When is this supposed to be happening, again? The date on Grizzly Hall in The Magic Kingdom reads late-19th century and the structure looks rather like Great Northwest territory colonial dance halls. The show inside is split between appearing in this kind of setting and having regional Floridian references thrown into the mix (the Tampa Temptation; The Vibrating Wreck From Nashville Tech, etc). Disneyland went the other direction, retaining the Floridian references but expanding the Northwest Territory theme into a whole surrounding land.

What is certain is that modern songs and references are outside of the realm of the attraction, although arguably Disney has been consistently breaking the Fourth Wall ever since cacti dressed up to look like the Seven Dwarfs appeared on the Rainbow Ridge Mine Trains in 1956. Still, the incongruity of these characters singing “Thank God I’m A Country Boy” or “Singing in the Rain” is transparent, in addition to removing half the ostensible purpose of Country Bears and America Sings – to expose the audience to kinds of music outside of their day-to-day experience. The Vacation Hoedown really just confirms the audience’s probably modern and narrow definition of “country music” in grand fashion. In the 90’s this kind of pandering even gained new speed in Imagineering as a proposed attraction transforming the bears into caricatures of modern country stars made the rounds. This tasteless idea was thankfully shot down with assured finality by that decade’s close and the failure of “hip” attractions like The Enchanted Tiki Room: Under New Management.

The things Disney will sink money into…

Thankfully the bears still play on in The Magic Kingdom. Disneyland’s closure of their version and the drama surrounding it is well recorded elsewhere and will serve no purpose to repeat it here, suffice to say that in some ways Disney shot themselves in the foot while simultaneously trying to jump the gun by placing the bears way back behind the Haunted Mansion, out of any sane traffic flow, in the beautiful but usually vacant Bear Country. Placed right in the path of most guests, Florida’s bears still play to responsive and mostly filled theatres.

Old Zeke, from 1965 to 1971

In the mid-90’s some of the bears were reprogrammed to negative effect in Florida, this in addition to the mid-70’s re-recording of Zeke’s “Pretty Little Devilish Mary” and Ernest’s “If Ya Can’t Bite, Don’t Growl”. Dallas McKennon's original beautifully varied and complex vocal gymnastics as Zeke can only be heard on CD. Now Liver Lips can’t seem to stop jerking about randomly, the Sun Bonnets have lost their precise and wickedly sarcastic choreography in favor of generically sad flopping about, and Teddi Barra seems to swing a bit less. But short of a full scale restoration for Walt Disney’s World 35th (or 40th…), let’s not look a gift horse in the mouth. After three and a half decades of performances those “silly singing country bears” are still one of the best things in the park. Thank god.

Return next week for the conclusion of this article.

Monday, November 06, 2006

Jungle Cruise Florida: Behind the Scenes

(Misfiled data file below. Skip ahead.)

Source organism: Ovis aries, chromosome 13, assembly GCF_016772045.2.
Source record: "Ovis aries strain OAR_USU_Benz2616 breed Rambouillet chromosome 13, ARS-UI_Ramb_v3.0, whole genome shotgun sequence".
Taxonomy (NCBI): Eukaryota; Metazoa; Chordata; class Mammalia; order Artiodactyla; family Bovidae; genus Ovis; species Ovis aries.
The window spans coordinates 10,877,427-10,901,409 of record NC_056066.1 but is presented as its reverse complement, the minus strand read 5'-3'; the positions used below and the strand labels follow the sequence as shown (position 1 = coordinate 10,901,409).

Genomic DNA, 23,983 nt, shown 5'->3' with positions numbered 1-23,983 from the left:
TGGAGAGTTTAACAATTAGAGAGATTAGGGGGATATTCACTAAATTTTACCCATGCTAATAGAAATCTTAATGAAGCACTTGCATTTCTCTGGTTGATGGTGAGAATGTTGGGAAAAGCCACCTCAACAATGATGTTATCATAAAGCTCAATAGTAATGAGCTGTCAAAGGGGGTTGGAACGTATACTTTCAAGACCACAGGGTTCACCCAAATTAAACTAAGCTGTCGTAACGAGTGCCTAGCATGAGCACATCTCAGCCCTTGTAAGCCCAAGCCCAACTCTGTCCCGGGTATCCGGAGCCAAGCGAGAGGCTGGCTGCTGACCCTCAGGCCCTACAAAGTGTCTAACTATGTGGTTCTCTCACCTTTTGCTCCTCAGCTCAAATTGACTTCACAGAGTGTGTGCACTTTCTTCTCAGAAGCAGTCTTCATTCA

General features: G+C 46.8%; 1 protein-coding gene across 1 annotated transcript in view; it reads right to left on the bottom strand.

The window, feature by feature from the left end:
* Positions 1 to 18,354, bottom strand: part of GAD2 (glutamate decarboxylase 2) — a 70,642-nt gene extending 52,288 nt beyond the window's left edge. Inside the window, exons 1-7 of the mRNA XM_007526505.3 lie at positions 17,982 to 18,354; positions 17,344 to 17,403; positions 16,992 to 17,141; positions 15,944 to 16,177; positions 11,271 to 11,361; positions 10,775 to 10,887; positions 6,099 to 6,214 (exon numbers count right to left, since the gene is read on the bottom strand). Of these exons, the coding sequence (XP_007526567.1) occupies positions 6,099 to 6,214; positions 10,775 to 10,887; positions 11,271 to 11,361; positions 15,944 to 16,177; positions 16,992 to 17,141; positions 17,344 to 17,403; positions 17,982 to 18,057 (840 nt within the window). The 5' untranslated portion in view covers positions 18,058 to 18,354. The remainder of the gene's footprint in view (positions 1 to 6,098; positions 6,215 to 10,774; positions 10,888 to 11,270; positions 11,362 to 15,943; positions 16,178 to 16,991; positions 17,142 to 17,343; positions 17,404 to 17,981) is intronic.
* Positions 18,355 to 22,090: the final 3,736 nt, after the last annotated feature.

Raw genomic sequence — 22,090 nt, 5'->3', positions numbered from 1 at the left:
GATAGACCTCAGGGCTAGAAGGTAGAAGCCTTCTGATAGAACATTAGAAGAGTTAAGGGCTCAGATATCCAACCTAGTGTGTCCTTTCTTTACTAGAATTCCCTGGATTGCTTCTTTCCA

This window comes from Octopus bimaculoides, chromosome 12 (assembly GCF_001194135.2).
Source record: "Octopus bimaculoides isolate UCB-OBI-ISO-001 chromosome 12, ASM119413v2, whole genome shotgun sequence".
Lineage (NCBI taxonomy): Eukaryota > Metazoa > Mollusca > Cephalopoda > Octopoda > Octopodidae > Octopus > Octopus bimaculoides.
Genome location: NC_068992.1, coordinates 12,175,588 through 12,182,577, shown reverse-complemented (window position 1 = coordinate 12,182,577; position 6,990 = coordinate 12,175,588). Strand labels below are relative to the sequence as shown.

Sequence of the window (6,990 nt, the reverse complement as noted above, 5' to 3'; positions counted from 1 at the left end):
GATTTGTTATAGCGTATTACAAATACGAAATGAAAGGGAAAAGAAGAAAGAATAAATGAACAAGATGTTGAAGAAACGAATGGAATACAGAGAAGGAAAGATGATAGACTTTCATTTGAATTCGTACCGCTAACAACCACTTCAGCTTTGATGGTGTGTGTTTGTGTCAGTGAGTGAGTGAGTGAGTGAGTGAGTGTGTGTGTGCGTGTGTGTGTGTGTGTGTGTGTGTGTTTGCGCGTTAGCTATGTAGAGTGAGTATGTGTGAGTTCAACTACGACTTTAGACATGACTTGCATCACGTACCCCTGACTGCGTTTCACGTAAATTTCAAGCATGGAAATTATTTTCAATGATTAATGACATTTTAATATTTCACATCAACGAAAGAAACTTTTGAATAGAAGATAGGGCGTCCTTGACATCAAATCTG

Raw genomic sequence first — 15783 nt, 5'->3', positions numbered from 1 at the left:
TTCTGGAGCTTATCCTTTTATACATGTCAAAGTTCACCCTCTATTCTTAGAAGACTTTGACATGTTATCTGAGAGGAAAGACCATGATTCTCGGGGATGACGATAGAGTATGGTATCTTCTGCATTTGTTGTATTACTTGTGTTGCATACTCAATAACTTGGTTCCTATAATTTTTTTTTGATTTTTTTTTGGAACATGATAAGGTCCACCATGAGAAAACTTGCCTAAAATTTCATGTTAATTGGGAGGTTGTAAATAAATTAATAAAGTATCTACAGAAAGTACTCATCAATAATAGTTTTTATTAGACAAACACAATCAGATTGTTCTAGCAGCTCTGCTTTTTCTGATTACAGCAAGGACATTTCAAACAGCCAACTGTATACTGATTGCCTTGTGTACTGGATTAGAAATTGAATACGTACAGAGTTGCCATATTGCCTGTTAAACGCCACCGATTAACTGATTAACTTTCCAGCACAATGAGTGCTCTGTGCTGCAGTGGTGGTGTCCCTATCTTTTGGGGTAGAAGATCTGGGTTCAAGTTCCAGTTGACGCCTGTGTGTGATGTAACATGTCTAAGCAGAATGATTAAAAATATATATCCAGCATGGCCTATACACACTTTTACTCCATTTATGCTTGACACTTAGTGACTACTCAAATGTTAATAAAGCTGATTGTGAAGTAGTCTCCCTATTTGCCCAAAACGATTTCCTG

Taking a bit of a breather here in preparation of posting some big articles, so in the interim, here's some images related to the building of the Florida Jungle Cruise. There are several images of the building of the California version and one of the Florida version which are pretty commonly circulated, so here are some more obscure items for your persual. (Click for larger in most cases)
Taken during a mid-70's refurbishment to the Jungle, this shows how deep the hippo pool actually is, as well as the concrete trough that guides the Orlando boats. Below, a 1971 Pana-Vue slide showing the original end of the dock and a skipper riding a boat into the jungle, for reasons unknown. The Orlando queue was expanded in 1973 to include that whole stretch of riverbank on the right with the expansion of Pirates, losing some of the charm of appearing to cruise on into the jungle. Notice the original 1971 set dressing. I have an even older photo, from construction, showing that the Orlando queue originally had some steps up to the upper (forced perspective) boathouse level where I guess the foreman's office was. Also notice the artifical vine canopy, visible as the darkened area to the right.

I can't seem to locate a copy of the America Sings LP with the book of Marc Davis art at the front. Can anybody with it on hand scan me a copy of the pages in decent resolution, say 600 dpi? I'd be most grateful if there's any poor soul out there willing to help me out!

Thursday, October 26, 2006

Promotional Prose

Let us take a moment here, between articles, to admire the succinct but brilliantly constructed lost art form which was the Walt Disney World "pictorial souvenir" produced between 1971 and 1992 or so. These large, in later years often hardcover, books were simply thick with the kind of taut, evocative and smart ad copy Disney only wishes she could write today. Take this passage from a 1977 book:

"A world of discoveries awaits visitors at the Walt Disney World Shopping Village. In a setting of weathered bricks and woods, and shops with cedar-shingled roofs, old-world craftsmen carry out their vintage arts before admiring eyes..."

And all this for the fairly sedate Disney Marketplace! Furthermore, the imagery was striking and often wonderful, capturing beautiful settings in flattering light at all times of the day with real people in real clothes enjoying themselves in real time. In honor of this lost art, we proudly present to you a collection of staggering vintage promotional imagery with accompanying text. Always click on the image for a larger view if possible; many are scanned at very high resolution.